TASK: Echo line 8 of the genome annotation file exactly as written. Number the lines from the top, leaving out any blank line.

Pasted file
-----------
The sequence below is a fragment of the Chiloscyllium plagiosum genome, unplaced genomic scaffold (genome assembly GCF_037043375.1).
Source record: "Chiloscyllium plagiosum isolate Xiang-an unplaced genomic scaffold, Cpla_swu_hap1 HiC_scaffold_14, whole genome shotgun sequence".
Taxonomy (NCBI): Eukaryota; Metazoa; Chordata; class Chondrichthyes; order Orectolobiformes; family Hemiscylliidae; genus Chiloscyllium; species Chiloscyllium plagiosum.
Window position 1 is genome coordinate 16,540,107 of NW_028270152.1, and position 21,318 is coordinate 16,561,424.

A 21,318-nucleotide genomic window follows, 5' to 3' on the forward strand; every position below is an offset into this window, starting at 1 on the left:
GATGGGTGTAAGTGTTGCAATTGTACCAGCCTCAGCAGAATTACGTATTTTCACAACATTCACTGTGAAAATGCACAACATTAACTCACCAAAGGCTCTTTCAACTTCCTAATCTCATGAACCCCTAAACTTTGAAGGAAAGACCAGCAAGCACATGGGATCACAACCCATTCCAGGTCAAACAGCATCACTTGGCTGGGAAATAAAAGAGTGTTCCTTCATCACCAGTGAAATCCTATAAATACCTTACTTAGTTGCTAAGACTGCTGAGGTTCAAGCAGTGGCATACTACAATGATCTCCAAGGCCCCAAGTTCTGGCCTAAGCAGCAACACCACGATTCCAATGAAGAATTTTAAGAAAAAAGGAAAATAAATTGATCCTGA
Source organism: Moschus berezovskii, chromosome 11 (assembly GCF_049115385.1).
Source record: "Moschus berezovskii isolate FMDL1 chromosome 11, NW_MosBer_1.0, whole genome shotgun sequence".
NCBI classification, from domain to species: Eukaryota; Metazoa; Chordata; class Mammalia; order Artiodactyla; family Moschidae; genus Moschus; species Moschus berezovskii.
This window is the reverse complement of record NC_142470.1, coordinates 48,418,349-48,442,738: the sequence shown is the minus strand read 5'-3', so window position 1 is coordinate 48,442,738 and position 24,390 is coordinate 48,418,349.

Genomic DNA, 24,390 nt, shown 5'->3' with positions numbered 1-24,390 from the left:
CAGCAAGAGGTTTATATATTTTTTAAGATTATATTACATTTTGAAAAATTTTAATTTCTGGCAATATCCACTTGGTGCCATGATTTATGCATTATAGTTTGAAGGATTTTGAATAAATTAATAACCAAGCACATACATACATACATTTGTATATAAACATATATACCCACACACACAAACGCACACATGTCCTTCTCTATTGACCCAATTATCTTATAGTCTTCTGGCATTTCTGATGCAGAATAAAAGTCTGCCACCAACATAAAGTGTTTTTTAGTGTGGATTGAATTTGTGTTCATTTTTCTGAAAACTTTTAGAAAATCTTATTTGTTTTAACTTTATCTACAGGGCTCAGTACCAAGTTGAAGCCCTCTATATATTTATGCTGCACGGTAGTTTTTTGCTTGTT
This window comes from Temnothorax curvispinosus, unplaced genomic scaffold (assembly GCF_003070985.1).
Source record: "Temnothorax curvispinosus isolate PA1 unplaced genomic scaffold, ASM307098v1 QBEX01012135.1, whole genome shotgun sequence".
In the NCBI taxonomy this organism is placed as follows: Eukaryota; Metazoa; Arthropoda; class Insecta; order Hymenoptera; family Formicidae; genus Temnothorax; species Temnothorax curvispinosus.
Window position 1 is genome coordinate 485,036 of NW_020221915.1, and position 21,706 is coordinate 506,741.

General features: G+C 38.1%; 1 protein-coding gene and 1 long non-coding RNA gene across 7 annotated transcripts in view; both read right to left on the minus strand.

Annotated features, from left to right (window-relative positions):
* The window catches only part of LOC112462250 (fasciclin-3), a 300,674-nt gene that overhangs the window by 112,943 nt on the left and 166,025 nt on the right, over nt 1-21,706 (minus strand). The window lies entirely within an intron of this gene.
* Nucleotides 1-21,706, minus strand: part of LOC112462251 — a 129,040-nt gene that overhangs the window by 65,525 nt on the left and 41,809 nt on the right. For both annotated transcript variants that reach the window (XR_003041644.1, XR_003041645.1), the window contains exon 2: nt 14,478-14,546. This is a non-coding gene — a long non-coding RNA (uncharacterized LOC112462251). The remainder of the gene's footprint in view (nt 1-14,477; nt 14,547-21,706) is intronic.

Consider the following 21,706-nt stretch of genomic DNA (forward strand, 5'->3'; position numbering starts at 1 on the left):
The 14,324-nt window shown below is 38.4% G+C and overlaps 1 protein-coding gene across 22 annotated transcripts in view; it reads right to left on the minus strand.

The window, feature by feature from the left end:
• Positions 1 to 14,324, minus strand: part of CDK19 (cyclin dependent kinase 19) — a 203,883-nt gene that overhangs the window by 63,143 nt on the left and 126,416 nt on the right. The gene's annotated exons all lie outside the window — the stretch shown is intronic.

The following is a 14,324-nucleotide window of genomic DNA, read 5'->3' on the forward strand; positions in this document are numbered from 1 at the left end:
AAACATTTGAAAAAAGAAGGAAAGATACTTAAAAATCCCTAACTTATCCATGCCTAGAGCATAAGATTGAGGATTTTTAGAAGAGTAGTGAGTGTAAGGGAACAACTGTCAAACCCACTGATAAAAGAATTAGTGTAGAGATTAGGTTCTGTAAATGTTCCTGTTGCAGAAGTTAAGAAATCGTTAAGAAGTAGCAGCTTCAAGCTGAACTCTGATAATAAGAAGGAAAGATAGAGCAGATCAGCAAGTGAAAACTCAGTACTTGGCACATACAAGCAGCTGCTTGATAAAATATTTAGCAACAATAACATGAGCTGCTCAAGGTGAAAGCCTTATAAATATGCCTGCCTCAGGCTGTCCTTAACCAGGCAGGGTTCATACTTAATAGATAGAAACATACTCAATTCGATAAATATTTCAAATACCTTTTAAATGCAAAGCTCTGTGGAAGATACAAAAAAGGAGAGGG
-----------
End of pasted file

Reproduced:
Source record: "Moschus berezovskii isolate FMDL1 chromosome 11, NW_MosBer_1.0, whole genome shotgun sequence".